Boeing plans to double its supply chain footprint in the UK as part of a joint initiative with the UK government.
The American aerospace company also said it wanted to create 2,000 more jobs in the UK.
The vote of confidence coincided with negative comments from a senior Airbus executive, who warned if the Brexit terms were unfavourable their latest generation of airplanes might not be built in the UK.
Boeing CEO Dennis Muilenburg announced the investment at the annual Farnborough Airshow alongside David Cameron, UK prime minister at the time.
Boeing plans to increase the number of opportunities for UK companies to bid on its contracts and said it would work with the government to make UK suppliers more competitive.
“The aim of the initiative is to create the opportunity for UK companies to double their supply work with Boeing and to win higher proportions of content on future Boeing aircraft,” Boeing said in a statement.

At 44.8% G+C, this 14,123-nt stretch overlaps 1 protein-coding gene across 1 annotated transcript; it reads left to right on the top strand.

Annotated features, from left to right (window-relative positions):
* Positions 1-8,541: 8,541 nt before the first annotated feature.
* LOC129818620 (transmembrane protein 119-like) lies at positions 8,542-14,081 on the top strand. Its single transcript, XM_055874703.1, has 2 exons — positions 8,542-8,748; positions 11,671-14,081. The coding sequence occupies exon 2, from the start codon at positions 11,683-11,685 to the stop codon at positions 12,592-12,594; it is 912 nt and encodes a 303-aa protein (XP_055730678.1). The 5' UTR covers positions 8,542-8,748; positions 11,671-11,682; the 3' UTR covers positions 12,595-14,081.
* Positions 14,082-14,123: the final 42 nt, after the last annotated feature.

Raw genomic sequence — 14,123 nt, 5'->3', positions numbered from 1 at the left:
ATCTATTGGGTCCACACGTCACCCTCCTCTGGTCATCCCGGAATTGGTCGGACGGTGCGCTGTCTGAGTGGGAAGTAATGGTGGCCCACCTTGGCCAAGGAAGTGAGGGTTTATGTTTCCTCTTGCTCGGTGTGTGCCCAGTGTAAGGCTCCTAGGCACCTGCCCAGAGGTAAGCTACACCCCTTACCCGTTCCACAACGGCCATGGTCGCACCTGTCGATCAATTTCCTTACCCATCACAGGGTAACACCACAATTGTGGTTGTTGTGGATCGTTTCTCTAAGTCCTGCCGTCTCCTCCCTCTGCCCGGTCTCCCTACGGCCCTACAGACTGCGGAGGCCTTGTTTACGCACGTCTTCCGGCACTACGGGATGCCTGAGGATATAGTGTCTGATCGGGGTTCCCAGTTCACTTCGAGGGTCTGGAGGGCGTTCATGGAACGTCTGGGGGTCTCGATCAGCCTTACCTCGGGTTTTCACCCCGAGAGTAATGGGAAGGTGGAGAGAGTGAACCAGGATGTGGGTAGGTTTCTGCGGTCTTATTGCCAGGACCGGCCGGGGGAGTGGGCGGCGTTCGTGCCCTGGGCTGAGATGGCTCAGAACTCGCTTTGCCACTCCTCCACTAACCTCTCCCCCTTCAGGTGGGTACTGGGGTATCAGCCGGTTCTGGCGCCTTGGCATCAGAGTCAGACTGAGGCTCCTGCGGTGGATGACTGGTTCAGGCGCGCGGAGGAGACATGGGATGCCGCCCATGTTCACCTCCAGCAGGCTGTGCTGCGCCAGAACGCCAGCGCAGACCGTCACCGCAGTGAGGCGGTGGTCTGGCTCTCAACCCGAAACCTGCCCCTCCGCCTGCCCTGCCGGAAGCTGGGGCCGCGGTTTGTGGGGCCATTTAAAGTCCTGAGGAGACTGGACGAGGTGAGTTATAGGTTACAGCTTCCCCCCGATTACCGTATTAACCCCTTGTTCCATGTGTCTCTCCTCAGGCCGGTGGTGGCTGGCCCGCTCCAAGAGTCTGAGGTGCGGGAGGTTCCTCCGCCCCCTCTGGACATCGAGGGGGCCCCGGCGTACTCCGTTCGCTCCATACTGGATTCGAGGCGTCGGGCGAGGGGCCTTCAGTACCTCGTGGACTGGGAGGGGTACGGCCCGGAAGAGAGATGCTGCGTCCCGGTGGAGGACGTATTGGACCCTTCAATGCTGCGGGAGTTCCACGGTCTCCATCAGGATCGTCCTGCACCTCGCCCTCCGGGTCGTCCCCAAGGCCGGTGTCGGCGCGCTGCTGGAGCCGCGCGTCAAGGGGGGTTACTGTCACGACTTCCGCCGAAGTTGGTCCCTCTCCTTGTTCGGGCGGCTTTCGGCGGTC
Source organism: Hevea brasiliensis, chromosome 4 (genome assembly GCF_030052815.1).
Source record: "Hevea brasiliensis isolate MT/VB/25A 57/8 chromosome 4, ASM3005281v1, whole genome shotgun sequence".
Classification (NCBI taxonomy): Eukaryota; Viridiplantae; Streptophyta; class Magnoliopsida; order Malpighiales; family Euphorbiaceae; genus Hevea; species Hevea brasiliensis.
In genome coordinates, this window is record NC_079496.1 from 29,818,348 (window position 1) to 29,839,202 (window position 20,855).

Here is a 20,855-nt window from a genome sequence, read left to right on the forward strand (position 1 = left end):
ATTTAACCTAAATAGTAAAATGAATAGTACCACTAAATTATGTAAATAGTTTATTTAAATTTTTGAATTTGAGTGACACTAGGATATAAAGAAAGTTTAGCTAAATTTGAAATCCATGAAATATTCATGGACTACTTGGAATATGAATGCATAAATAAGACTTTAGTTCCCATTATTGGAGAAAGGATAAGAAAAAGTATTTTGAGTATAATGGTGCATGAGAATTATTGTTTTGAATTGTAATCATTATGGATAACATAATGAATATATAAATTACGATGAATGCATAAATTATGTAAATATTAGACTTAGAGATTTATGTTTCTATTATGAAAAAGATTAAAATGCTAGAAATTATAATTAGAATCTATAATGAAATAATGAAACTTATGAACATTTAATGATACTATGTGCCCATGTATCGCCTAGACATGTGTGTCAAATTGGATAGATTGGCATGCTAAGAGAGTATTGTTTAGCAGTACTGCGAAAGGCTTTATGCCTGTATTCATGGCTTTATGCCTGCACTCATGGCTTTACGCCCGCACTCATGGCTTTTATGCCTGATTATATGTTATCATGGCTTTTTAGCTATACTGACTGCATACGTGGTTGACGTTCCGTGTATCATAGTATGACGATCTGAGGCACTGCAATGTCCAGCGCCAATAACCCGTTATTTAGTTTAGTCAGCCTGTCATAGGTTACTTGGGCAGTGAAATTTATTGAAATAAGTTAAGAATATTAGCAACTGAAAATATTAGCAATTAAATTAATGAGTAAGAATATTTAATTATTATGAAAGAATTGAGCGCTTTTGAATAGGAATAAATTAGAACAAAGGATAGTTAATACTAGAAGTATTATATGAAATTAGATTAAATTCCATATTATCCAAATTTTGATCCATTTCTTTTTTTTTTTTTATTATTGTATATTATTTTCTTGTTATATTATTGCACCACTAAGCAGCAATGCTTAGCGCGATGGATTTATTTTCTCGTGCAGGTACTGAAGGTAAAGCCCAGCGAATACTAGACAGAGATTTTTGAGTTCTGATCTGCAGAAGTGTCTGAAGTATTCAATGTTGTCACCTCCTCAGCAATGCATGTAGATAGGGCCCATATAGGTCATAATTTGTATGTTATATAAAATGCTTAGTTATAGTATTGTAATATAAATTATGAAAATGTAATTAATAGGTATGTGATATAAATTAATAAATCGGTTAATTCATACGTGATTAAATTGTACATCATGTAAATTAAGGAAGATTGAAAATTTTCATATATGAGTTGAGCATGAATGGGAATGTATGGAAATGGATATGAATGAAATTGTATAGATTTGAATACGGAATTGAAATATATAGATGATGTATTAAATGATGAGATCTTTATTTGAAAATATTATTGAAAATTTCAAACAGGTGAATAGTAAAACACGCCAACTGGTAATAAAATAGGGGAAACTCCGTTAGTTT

Boeing also said it would make the UK its defence training, maintenance and repair base in Europe, as well as make the UK its defence export base for Europe and the Middle East.
The company claims to have doubled the number of its UK employees to over 2,000, and doubled its spending in UK supply chains to £1.8bn over the last five years.
“I’m delighted that we can announce today a long term strategic initiative with Boeing that will create thousands of jobs, secure investment in R&D and create opportunities for the supply chain,” said Cameron.
He added: “This long term commitment shows the UK is open for business and attractive for investment.”
Meanwhile, Tom Williams, chief operating officer of Airbus, warned Airbus could move its wing manufacturing out of the UK if the Brexit terms were not good.
“The conditions have to be no less favourable than they are today,” he was reported as saying in the Times.
He said while there was no immediate plan to move manufacturing out of the UK, this issue would be reviewed in the next three to four years when the new A30X goes into production.
“The message has to be that all of our plants have to be competitive. At present, the UK is competitive and it has to remain that way,” he said.
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